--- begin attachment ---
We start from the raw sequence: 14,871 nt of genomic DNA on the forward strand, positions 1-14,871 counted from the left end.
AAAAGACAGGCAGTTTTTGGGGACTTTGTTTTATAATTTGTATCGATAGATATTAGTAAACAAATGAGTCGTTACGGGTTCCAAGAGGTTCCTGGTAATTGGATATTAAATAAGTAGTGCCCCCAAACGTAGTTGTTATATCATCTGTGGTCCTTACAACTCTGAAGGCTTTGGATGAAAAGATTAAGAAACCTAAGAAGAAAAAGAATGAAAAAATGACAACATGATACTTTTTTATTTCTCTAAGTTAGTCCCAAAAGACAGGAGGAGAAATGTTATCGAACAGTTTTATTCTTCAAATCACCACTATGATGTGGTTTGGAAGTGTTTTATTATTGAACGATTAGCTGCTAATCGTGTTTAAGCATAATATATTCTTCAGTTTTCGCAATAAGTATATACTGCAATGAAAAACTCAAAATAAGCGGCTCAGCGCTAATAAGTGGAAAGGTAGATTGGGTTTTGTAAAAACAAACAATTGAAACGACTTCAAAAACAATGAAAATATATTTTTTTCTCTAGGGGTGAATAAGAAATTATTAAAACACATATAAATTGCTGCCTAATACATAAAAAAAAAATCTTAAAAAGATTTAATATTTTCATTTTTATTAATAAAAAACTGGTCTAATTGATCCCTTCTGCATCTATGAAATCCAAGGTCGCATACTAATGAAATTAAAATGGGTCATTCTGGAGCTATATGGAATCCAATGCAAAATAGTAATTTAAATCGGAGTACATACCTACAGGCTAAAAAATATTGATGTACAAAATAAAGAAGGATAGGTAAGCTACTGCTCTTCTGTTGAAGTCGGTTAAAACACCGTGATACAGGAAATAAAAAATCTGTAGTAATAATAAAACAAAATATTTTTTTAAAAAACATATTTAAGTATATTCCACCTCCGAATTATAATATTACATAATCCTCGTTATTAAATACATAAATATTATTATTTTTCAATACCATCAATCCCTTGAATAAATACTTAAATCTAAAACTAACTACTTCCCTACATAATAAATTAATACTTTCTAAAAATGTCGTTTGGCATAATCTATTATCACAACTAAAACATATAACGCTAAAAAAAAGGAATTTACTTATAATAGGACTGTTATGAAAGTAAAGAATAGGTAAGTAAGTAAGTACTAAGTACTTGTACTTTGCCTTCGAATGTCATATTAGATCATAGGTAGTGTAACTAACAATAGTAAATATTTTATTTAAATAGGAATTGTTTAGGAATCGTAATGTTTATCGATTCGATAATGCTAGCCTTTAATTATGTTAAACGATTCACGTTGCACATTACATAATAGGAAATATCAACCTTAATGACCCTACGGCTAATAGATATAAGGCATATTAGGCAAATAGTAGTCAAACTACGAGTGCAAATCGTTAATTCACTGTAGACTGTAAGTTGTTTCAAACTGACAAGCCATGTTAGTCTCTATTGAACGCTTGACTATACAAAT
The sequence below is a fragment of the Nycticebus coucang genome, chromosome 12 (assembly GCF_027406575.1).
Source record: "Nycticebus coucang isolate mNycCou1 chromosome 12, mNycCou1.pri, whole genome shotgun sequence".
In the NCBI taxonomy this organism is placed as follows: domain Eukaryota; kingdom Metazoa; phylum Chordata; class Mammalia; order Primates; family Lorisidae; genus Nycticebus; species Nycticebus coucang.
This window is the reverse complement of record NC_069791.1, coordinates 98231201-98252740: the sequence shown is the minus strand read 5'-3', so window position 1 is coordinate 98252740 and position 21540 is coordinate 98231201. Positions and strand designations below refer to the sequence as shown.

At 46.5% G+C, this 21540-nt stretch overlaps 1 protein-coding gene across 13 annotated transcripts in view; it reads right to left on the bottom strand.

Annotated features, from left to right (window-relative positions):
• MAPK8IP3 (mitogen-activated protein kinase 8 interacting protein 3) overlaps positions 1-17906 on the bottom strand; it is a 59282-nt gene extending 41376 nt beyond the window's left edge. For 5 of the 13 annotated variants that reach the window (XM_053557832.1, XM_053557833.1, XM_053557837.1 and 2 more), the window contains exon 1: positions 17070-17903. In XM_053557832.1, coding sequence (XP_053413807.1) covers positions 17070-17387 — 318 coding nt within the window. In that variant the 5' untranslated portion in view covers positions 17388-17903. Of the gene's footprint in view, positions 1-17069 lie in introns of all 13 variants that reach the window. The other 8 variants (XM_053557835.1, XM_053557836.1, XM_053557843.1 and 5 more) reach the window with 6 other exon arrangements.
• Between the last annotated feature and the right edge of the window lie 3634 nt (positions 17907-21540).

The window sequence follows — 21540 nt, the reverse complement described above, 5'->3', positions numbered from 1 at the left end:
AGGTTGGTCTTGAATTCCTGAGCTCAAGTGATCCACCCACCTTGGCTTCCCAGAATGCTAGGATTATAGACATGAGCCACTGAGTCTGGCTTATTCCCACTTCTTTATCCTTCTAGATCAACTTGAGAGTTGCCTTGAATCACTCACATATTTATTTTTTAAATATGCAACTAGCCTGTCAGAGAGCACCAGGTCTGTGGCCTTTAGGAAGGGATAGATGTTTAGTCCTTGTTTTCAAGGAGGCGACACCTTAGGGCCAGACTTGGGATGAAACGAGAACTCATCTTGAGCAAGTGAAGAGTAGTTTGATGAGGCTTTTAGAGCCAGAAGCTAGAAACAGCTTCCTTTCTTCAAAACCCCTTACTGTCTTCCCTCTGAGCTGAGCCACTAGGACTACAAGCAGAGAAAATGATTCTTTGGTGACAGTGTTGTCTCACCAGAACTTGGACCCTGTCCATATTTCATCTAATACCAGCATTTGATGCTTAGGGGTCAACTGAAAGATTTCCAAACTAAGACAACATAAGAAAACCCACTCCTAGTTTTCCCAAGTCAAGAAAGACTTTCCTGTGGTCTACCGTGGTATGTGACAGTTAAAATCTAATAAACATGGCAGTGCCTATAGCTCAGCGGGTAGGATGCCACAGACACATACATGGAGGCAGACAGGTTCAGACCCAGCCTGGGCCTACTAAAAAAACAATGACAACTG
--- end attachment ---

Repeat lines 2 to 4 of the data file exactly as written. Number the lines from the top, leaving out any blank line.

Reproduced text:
AAAAGACAGGCAGTTTTTGGGGACTTTGTTTTATAATTTGTATCGATAGATATTAGTAAACAAATGAGTCGTTACGGGTTCCAAGAGGTTCCTGGTAATTGGATATTAAATAAGTAGTGCCCCCAAACGTAGTTGTTATATCATCTGTGGTCCTTACAACTCTGAAGGCTTTGGATGAAAAGATTAAGAAACCTAAGAAGAAAAAGAATGAAAAAATGACAACATGATACTTTTTTATTTCTCTAAGTTAGTCCCAAAAGACAGGAGGAGAAATGTTATCGAACAGTTTTATTCTTCAAATCACCACTATGATGTGGTTTGGAAGTGTTTTATTATTGAACGATTAGCTGCTAATCGTGTTTAAGCATAATATATTCTTCAGTTTTCGCAATAAGTATATACTGCAATGAAAAACTCAAAATAAGCGGCTCAGCGCTAATAAGTGGAAAGGTAGATTGGGTTTTGTAAAAACAAACAATTGAAACGACTTCAAAAACAATGAAAATATATTTTTTTCTCTAGGGGTGAATAAGAAATTATTAAAACACATATAAATTGCTGCCTAATACATAAAAAAAAAATCTTAAAAAGATTTAATATTTTCATTTTTATTAATAAAAAACTGGTCTAATTGATCCCTTCTGCATCTATGAAATCCAAGGTCGCATACTAATGAAATTAAAATGGGTCATTCTGGAGCTATATGGAATCCAATGCAAAATAGTAATTTAAATCGGAGTACATACCTACAGGCTAAAAAATATTGATGTACAAAATAAAGAAGGATAGGTAAGCTACTGCTCTTCTGTTGAAGTCGGTTAAAACACCGTGATACAGGAAATAAAAAATCTGTAGTAATAATAAAACAAAATATTTTTTTAAAAAACATATTTAAGTATATTCCACCTCCGAATTATAATATTACATAATCCTCGTTATTAAATACATAAATATTATTATTTTTCAATACCATCAATCCCTTGAATAAATACTTAAATCTAAAACTAACTACTTCCCTACATAATAAATTAATACTTTCTAAAAATGTCGTTTGGCATAATCTATTATCACAACTAAAACATATAACGCTAAAAAAAAGGAATTTACTTATAATAGGACTGTTATGAAAGTAAAGAATAGGTAAGTAAGTAAGTACTAAGTACTTGTACTTTGCCTTCGAATGTCATATTAGATCATAGGTAGTGTAACTAACAATAGTAAATATTTTATTTAAATAGGAATTGTTTAGGAATCGTAATGTTTATCGATTCGATAATGCTAGCCTTTAATTATGTTAAACGATTCACGTTGCACATTACATAATAGGAAATATCAACCTTAATGACCCTACGGCTAATAGATATAAGGCATATTAGGCAAATAGTAGTCAAACTACGAGTGCAAATCGTTAATTCACTGTAGACTGTAAGTTGTTTCAAACTGACAAGCCATGTTAGTCTCTATTGAACGCTTGACTATACAAAT
The sequence below is a fragment of the Nycticebus coucang genome, chromosome 12 (assembly GCF_027406575.1).
Source record: "Nycticebus coucang isolate mNycCou1 chromosome 12, mNycCou1.pri, whole genome shotgun sequence".